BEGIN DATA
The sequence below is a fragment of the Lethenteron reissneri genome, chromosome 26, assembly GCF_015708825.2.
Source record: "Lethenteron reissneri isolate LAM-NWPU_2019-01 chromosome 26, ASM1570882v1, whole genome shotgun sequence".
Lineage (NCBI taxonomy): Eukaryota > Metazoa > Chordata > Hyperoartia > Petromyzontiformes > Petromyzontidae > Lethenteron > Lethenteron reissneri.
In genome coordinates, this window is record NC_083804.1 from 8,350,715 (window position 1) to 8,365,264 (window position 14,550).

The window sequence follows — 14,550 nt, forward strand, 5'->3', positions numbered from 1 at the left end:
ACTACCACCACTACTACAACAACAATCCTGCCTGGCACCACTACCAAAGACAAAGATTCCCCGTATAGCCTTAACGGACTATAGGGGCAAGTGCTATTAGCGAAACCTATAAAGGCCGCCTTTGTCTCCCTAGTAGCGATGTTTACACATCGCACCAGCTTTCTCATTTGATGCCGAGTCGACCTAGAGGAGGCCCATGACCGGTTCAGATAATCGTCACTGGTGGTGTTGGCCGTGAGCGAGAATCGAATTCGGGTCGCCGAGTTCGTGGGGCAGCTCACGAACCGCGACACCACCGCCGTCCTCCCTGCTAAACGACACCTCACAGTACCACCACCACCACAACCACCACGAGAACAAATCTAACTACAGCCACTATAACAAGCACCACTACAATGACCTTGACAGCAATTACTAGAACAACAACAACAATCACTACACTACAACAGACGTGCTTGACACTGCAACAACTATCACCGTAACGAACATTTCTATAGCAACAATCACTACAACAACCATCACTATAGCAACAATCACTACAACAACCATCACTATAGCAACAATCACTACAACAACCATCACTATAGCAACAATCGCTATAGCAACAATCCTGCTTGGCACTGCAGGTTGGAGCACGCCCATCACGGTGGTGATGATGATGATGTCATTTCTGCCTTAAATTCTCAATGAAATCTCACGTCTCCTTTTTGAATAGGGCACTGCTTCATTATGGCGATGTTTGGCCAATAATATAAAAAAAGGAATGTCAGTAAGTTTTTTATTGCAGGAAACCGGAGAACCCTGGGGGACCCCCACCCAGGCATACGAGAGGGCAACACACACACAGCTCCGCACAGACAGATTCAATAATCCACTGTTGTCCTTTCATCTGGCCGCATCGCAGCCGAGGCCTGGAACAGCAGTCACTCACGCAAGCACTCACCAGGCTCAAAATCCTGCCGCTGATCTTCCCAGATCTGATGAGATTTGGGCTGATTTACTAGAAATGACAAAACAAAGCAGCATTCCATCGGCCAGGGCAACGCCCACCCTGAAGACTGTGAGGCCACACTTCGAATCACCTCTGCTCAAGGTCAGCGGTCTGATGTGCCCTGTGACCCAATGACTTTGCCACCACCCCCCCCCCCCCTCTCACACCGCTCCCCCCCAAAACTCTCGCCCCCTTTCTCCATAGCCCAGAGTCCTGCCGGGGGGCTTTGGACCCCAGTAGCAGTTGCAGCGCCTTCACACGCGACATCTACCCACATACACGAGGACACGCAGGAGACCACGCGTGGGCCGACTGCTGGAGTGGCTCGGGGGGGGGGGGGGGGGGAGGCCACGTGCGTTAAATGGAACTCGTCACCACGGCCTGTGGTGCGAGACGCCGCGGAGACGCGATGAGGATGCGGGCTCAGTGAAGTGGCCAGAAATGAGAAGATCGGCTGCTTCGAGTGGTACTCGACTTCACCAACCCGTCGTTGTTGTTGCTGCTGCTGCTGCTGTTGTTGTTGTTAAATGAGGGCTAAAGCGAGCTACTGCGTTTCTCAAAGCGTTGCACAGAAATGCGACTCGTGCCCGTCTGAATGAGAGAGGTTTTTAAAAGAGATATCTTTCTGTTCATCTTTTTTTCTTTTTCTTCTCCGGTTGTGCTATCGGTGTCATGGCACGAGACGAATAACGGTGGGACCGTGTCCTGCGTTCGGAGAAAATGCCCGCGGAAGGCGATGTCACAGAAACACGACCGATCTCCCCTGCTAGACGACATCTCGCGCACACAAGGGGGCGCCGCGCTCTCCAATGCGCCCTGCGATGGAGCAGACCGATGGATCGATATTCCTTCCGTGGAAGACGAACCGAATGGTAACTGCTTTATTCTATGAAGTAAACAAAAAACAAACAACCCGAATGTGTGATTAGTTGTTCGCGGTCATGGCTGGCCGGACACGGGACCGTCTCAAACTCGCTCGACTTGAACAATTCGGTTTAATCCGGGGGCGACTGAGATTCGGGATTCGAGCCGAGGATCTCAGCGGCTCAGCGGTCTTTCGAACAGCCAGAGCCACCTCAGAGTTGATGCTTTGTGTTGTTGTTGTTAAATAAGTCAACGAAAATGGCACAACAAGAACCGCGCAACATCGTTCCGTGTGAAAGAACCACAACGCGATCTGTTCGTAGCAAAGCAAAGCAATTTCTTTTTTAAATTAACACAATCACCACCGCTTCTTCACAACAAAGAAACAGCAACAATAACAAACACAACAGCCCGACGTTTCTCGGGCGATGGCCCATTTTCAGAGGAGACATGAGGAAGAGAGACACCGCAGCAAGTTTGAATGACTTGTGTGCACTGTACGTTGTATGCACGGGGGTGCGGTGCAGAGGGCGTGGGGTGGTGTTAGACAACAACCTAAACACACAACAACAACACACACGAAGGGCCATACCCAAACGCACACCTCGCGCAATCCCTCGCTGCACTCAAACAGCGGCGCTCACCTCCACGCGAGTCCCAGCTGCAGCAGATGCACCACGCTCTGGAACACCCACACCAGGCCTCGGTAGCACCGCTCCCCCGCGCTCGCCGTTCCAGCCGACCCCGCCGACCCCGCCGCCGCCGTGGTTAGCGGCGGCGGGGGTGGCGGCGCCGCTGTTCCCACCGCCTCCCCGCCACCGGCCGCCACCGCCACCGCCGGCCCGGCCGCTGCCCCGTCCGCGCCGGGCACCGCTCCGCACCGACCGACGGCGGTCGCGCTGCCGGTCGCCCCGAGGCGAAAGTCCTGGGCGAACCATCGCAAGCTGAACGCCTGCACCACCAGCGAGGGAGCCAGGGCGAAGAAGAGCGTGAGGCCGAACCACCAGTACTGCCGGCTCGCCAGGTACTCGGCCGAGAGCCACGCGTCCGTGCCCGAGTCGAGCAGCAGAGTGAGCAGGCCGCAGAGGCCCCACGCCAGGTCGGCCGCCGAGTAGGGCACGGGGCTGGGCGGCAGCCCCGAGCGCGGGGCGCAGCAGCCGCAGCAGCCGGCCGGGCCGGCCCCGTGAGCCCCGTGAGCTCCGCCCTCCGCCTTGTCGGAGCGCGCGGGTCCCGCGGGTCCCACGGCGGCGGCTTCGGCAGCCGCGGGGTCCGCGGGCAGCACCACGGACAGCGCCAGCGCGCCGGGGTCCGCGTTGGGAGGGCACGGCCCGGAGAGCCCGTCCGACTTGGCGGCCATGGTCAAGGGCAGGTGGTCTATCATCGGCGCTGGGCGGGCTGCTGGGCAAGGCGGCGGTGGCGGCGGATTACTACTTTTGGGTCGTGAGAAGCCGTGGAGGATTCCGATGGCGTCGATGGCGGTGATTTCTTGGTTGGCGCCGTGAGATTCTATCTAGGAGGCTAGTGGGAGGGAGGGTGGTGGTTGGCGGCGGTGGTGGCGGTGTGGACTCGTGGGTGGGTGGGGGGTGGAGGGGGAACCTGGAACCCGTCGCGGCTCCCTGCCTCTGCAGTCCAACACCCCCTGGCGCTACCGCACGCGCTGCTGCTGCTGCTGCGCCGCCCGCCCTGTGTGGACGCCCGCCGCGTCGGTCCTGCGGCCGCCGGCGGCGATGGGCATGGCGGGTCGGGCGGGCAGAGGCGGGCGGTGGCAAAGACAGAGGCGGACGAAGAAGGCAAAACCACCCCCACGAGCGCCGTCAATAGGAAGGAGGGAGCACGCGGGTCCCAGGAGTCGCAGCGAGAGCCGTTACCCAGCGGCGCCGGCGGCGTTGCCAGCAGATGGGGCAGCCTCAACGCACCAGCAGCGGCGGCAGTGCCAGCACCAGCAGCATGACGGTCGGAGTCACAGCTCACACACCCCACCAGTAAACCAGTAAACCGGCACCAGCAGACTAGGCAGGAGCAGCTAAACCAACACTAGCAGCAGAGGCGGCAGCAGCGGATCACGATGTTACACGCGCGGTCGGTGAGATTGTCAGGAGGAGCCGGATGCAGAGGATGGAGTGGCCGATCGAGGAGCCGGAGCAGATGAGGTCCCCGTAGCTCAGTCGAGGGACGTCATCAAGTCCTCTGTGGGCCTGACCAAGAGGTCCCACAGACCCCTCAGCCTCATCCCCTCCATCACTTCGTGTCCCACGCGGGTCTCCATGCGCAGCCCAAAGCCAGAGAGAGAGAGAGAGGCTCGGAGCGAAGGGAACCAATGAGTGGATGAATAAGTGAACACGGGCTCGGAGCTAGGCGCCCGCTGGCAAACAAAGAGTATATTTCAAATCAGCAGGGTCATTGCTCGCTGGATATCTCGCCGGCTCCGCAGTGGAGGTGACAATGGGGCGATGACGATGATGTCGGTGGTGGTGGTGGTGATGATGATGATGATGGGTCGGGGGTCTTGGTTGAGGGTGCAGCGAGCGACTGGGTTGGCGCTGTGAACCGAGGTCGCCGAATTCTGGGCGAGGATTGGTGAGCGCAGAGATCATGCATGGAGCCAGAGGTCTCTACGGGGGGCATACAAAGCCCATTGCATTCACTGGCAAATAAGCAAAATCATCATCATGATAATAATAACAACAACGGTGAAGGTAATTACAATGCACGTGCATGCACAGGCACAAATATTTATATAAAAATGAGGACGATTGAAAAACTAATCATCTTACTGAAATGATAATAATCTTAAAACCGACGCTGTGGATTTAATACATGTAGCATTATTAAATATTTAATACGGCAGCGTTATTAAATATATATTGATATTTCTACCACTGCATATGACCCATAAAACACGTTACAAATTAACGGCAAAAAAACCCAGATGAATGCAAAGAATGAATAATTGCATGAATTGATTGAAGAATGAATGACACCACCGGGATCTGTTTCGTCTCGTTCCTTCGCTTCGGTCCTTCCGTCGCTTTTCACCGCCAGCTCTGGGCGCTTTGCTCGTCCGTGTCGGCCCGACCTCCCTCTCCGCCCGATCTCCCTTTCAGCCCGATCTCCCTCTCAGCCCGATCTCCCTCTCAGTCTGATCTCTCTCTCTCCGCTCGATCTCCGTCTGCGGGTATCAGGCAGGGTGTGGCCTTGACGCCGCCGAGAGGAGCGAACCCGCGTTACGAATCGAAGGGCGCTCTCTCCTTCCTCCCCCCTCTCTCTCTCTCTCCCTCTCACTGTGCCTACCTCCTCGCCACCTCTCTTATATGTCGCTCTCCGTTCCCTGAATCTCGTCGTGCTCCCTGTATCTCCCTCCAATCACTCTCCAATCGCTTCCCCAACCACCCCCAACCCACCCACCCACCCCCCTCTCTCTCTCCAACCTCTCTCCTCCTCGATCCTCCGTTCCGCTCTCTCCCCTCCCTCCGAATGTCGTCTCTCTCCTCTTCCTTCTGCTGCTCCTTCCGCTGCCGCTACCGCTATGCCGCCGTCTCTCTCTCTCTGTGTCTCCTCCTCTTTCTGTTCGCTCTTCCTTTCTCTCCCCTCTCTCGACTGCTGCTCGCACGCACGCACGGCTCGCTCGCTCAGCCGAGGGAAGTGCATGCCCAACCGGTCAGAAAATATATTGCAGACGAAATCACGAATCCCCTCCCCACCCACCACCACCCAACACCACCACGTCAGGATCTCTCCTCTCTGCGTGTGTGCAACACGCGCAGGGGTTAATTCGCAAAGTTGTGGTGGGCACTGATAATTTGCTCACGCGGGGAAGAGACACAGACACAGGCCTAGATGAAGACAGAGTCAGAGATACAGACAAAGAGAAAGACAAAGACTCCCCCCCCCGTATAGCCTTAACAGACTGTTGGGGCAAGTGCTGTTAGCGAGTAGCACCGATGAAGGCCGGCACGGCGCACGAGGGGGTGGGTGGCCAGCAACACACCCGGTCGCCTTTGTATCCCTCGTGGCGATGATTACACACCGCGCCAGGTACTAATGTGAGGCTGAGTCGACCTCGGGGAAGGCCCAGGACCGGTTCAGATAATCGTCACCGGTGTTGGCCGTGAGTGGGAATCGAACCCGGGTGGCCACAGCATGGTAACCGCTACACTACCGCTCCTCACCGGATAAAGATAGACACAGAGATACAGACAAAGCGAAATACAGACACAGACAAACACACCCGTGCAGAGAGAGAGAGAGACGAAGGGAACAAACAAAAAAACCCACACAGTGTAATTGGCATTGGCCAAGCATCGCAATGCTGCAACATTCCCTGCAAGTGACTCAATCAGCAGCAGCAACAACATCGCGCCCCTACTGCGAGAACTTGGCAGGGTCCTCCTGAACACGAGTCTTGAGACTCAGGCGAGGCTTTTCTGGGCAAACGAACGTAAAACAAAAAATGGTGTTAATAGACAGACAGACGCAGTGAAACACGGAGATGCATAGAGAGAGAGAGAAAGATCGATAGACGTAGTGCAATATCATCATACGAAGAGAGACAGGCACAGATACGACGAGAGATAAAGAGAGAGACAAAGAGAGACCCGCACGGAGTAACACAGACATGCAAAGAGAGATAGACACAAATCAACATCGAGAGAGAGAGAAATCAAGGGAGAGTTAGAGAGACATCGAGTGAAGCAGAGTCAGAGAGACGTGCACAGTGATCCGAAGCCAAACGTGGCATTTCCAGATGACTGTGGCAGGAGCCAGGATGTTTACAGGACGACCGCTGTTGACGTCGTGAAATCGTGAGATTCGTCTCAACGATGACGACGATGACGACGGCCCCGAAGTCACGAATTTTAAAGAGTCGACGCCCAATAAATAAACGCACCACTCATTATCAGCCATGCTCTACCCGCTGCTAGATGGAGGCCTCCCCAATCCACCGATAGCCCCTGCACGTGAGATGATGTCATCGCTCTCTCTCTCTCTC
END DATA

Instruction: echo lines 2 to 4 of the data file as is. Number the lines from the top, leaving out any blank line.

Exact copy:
Source record: "Lethenteron reissneri isolate LAM-NWPU_2019-01 chromosome 26, ASM1570882v1, whole genome shotgun sequence".
Lineage (NCBI taxonomy): Eukaryota > Metazoa > Chordata > Hyperoartia > Petromyzontiformes > Petromyzontidae > Lethenteron > Lethenteron reissneri.
In genome coordinates, this window is record NC_083804.1 from 8,350,715 (window position 1) to 8,365,264 (window position 14,550).